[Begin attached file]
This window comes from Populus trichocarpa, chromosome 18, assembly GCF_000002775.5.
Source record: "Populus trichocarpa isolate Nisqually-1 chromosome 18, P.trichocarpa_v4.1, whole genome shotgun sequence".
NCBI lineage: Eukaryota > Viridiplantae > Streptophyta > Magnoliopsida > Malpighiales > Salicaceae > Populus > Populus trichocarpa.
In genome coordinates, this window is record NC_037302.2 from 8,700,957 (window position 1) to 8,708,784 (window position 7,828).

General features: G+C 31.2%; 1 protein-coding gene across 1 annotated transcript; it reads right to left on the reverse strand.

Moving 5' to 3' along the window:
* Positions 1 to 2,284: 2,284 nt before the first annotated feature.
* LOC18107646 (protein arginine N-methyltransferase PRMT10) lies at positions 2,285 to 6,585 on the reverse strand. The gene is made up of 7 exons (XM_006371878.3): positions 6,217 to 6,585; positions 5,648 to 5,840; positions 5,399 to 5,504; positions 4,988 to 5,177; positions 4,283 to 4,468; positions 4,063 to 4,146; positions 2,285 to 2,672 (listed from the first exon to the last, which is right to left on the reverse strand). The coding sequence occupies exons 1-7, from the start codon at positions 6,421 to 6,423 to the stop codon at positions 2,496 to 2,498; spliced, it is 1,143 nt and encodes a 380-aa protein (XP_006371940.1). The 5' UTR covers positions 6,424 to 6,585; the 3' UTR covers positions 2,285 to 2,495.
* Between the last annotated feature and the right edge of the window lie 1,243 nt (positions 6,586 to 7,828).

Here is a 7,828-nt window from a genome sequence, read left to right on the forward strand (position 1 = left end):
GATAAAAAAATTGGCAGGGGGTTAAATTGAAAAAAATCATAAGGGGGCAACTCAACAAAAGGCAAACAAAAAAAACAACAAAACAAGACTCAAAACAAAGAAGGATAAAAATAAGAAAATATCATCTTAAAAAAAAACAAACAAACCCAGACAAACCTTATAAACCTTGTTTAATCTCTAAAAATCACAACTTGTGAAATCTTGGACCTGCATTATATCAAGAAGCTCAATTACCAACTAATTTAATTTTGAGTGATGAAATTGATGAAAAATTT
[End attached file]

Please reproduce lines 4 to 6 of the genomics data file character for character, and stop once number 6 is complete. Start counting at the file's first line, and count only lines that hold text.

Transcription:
In genome coordinates, this window is record NC_037302.2 from 8,700,957 (window position 1) to 8,708,784 (window position 7,828).

General features: G+C 31.2%; 1 protein-coding gene across 1 annotated transcript; it reads right to left on the reverse strand.

Moving 5' to 3' along the window: